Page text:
26 Mar 2021

Nature Conservation Egypt's conservation efforts recognized

This January, Nature Conservation Egypt launched the 2021 winter bird count, gathering important data on bird populations while engaging the public in conservation issues. This month, the success of the initiative gained them recognition from the whole conservation community.

Volunteers counting birds in the Qanatir Area in Cairo © Mohamed Badran
Volunteers counting birds in the Qanatir Area in Cairo © Mohamed Badran
By Tariq Abdalla & Lewis Kihumba

In January 2021, Nature Conservation Egypt (NCE, BirdLife Partner) launched the 2021 winter bird count. The count was open to all birdwatchers and nature lovers across Egypt, with the purpose of collecting as much data as possible on the country's waterbirds. Another aim of the count was to involve the general public in bird conservation: overall, the initiative drew 38 volunteer participants from 11 governorates. The NCE team was also present on the ground, carrying out bird counts in 25 sewage treatment plants from Aswan in the south of the country to Cairo in the North, in addition to Qaaron and Rayan lakes, two protected areas and Ramsar wetlands of international importance.

“The waterbird census is a crucial way to evaluate the effectiveness of conservation measures in Important Bird & Biodiversity Areas and Key Biodiversity Areas. It is also a valuable opportunity for the NCE to encourage public participation and mainstream citizen science into bird conservation,” said Khaled El Noby, NCE’s executive coordinator.


NCE team counting birds in a waste water treatment station in the south of Egypt © Mohamed Wakry


During the count, more than 80,000 birds from 100 species were recorded. Some key highlights included spotting the Red Phalarope Phalaropus fulicarius  for the first time in Upper Egypt, 1,000 black kites Milvus migrans in one location away from their regular flyway along the Red Sea, and duck species including the red crested pochard Netta rufina. Additionally, 20,000 shoveler ducks Anas clypeata were counted, which turned out to be the most sighted species.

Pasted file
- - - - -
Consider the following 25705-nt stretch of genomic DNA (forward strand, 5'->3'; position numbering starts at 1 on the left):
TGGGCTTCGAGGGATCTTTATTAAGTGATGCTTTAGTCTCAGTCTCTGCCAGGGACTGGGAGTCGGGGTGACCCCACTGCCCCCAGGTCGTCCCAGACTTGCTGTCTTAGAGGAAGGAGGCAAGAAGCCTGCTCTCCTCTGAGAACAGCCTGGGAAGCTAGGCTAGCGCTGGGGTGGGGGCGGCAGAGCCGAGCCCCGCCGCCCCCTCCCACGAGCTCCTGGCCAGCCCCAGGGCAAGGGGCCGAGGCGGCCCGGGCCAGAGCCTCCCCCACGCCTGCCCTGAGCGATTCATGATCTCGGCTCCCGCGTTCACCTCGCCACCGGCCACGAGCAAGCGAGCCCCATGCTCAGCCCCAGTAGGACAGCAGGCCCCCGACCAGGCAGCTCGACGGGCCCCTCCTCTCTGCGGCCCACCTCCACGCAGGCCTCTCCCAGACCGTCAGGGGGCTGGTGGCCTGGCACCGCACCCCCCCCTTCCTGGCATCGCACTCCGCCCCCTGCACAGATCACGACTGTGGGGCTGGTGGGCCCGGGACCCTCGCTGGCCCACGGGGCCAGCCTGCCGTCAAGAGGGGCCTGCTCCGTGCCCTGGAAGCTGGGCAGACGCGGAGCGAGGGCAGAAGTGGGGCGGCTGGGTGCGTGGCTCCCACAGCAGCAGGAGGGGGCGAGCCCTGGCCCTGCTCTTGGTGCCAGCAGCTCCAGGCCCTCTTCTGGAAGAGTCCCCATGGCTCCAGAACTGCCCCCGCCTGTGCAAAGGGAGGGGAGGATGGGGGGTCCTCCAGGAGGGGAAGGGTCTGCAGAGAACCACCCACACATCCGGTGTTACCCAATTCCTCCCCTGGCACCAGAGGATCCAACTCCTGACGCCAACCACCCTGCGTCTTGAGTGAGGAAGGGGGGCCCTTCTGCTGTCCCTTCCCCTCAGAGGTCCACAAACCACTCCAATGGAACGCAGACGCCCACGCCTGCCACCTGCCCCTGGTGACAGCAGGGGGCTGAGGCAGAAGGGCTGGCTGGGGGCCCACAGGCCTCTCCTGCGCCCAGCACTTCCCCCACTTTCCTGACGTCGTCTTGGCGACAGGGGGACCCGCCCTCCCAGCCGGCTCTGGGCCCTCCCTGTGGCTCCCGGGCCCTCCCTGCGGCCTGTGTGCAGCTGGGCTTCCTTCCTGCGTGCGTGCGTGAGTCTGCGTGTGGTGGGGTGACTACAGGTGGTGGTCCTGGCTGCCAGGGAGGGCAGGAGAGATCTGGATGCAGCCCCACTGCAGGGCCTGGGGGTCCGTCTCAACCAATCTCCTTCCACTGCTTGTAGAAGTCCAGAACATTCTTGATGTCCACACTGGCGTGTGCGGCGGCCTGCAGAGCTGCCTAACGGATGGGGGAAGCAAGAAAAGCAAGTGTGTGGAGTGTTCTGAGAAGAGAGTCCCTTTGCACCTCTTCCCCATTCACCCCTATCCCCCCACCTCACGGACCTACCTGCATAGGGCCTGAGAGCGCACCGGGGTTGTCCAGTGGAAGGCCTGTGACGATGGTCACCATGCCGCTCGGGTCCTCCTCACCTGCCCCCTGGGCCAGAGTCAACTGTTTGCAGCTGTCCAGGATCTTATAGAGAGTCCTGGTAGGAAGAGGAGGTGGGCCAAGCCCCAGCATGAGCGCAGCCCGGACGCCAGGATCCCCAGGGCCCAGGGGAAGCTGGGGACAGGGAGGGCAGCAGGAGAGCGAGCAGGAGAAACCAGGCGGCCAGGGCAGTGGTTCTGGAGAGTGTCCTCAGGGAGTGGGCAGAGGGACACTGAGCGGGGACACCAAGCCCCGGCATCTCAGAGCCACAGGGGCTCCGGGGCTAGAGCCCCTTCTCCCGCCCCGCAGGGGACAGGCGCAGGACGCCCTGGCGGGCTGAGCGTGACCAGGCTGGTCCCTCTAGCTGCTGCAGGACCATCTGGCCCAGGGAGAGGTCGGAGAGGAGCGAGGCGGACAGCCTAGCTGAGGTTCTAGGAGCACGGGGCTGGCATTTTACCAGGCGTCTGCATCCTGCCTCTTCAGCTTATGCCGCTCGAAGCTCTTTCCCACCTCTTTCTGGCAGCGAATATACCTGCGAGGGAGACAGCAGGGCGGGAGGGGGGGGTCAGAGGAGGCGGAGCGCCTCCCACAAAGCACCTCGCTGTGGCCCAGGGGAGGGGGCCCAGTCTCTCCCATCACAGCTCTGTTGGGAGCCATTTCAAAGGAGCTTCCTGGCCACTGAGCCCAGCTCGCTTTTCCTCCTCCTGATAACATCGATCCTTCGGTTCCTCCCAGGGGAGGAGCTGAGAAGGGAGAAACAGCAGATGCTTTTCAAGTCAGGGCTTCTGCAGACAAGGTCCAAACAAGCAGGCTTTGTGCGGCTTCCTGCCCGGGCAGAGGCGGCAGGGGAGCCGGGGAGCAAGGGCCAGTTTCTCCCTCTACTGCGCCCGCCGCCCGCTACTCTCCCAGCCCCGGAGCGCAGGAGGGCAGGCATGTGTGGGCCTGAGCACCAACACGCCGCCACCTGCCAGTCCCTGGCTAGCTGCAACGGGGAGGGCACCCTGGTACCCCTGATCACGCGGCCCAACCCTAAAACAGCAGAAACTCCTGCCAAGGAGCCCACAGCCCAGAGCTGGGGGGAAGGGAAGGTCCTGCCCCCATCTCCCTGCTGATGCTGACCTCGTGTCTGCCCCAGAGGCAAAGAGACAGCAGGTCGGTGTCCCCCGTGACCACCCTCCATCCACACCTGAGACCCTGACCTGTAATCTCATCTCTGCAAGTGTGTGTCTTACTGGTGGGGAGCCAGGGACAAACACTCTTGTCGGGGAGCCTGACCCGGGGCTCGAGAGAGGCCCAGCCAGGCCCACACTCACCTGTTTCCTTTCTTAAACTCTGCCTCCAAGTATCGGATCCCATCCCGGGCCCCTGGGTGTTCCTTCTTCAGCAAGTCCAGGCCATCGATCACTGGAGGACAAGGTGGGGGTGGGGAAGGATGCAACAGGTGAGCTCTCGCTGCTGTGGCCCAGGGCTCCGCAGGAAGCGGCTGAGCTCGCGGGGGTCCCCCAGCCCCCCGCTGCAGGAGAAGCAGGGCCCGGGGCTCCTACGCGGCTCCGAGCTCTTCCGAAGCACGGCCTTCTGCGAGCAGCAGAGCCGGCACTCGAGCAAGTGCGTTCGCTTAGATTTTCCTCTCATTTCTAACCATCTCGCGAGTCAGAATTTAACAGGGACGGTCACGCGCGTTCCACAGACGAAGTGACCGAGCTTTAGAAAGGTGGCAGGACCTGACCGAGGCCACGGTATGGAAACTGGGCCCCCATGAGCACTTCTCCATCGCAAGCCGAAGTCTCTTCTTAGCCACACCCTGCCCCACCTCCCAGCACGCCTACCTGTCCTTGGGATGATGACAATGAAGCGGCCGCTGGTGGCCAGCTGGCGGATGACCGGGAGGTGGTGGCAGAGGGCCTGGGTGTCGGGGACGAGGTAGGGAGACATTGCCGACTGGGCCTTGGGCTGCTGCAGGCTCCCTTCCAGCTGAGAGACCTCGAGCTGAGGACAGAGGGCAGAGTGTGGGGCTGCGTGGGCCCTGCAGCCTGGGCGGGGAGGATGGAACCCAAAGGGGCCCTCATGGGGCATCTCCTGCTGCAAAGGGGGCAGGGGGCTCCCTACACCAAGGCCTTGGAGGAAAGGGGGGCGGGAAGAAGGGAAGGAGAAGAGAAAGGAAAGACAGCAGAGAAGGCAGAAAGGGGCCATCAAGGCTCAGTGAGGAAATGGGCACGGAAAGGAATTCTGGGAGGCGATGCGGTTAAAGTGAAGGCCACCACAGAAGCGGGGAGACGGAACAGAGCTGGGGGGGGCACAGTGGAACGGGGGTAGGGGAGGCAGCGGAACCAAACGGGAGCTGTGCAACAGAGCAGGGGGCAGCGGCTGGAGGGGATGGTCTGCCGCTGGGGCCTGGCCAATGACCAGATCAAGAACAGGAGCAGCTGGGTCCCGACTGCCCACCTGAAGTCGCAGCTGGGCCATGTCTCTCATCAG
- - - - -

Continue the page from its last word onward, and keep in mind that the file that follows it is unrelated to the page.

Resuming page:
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Following this successful count, NCE shared their experiences online through posts on social media, video content and two webinars, one of them by Ahmedd Waheed, a photographer and expert in bird identification and counting, which reached more than 7,500 people. The second webinar on the results of the count was led by NCE’s Chairman Dr. Sherif Bahaa El-Din and Dr Basma Sheta, an ornithology lecturer at Damietta University, and reached more than 1400 people. Overall, more than 50,000 people were reached through through NCE’s online platforms, with more than 6500 engagements.

“NCE is happy with the level of participation in the winter count initiative. Social media that was the main communication channel with most of our participants. Only through NCE’s Facebook page could we have encouraged public participation from cities more than 1,000 kilometres away from our office,” noted El Noby.

"The winter count is an essential monitoring activity of global importance. We are always interested in participation because it provides an excellent opportunity for our students to understand the value of collective voluntary work in conservation. Moreover, such activities help our students to work closely with expert ornithologists and learn from them,” added Dr Sheta.


Students of Damietta University participating in the a count in Burullus Lake led by Dr. Basma Sheta © Basma Sheta


Following this count, NCE received an invitation from the Egyptian Wild Animals Service to celebrate World Wildlife Day on 3rd March 2021. Activities to mark the day included an opening speech by the Egyptian vice minister of agriculture highlighting the value of wildlife conservation to human wellbeing and economic development, followed by outdoor awareness activities by various Non-Governmental Organizations (NGOs) involving all participants. During the celebrations, NCE was recognized for its role in advancing conservation in the country, receiving a certificate for outstanding conservation efforts during the pandemic.

“Coming from peer NGOs, the certificate gives us motivation and strength to continue our work with a lot of optimism. NCE believes in the necessity of public participation in nature conservation work. The winter count initiative seems to be an excellent opportunity to work with enthusiastic people and to attract more in the future. And we are sure that next winter we will celebrate more public participation, cover larger areas and count more birds,” concludes El Noby.


A Flock of Northern Shoveler in a waste water treatment station in Luxor © Mohamed Wakry